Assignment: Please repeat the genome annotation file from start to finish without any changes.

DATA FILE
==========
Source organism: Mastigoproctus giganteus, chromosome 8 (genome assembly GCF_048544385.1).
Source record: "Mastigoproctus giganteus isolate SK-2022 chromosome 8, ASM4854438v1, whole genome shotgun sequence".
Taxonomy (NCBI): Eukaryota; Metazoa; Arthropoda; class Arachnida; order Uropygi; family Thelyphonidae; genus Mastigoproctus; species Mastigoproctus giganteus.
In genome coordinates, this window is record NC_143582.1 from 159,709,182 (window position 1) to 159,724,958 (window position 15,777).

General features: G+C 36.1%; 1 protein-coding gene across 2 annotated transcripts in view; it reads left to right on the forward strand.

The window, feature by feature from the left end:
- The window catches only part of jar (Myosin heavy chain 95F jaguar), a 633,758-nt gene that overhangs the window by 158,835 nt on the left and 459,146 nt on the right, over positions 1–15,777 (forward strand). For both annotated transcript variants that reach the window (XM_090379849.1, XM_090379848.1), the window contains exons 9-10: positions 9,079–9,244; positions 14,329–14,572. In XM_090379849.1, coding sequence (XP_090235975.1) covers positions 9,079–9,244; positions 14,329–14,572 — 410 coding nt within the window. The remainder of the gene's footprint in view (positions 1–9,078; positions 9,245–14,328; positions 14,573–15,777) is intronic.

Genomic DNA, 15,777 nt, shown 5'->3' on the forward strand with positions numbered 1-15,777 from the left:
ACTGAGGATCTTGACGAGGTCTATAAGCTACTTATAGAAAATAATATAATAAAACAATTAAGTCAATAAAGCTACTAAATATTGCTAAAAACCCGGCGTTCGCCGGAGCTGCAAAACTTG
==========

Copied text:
Source organism: Mastigoproctus giganteus, chromosome 8 (genome assembly GCF_048544385.1).
Source record: "Mastigoproctus giganteus isolate SK-2022 chromosome 8, ASM4854438v1, whole genome shotgun sequence".
Taxonomy (NCBI): Eukaryota; Metazoa; Arthropoda; class Arachnida; order Uropygi; family Thelyphonidae; genus Mastigoproctus; species Mastigoproctus giganteus.
In genome coordinates, this window is record NC_143582.1 from 159,709,182 (window position 1) to 159,724,958 (window position 15,777).

General features: G+C 36.1%; 1 protein-coding gene across 2 annotated transcripts in view; it reads left to right on the forward strand.

The window, feature by feature from the left end:
- The window catches only part of jar (Myosin heavy chain 95F jaguar), a 633,758-nt gene that overhangs the window by 158,835 nt on the left and 459,146 nt on the right, over positions 1–15,777 (forward strand). For both annotated transcript variants that reach the window (XM_090379849.1, XM_090379848.1), the window contains exons 9-10: positions 9,079–9,244; positions 14,329–14,572. In XM_090379849.1, coding sequence (XP_090235975.1) covers positions 9,079–9,244; positions 14,329–14,572 — 410 coding nt within the window. The remainder of the gene's footprint in view (positions 1–9,078; positions 9,245–14,328; positions 14,573–15,777) is intronic.

Genomic DNA, 15,777 nt, shown 5'->3' on the forward strand with positions numbered 1-15,777 from the left:
ACTGAGGATCTTGACGAGGTCTATAAGCTACTTATAGAAAATAATATAATAAAACAATTAAGTCAATAAAGCTACTAAATATTGCTAAAAACCCGGCGTTCGCCGGAGCTGCAAAACTTG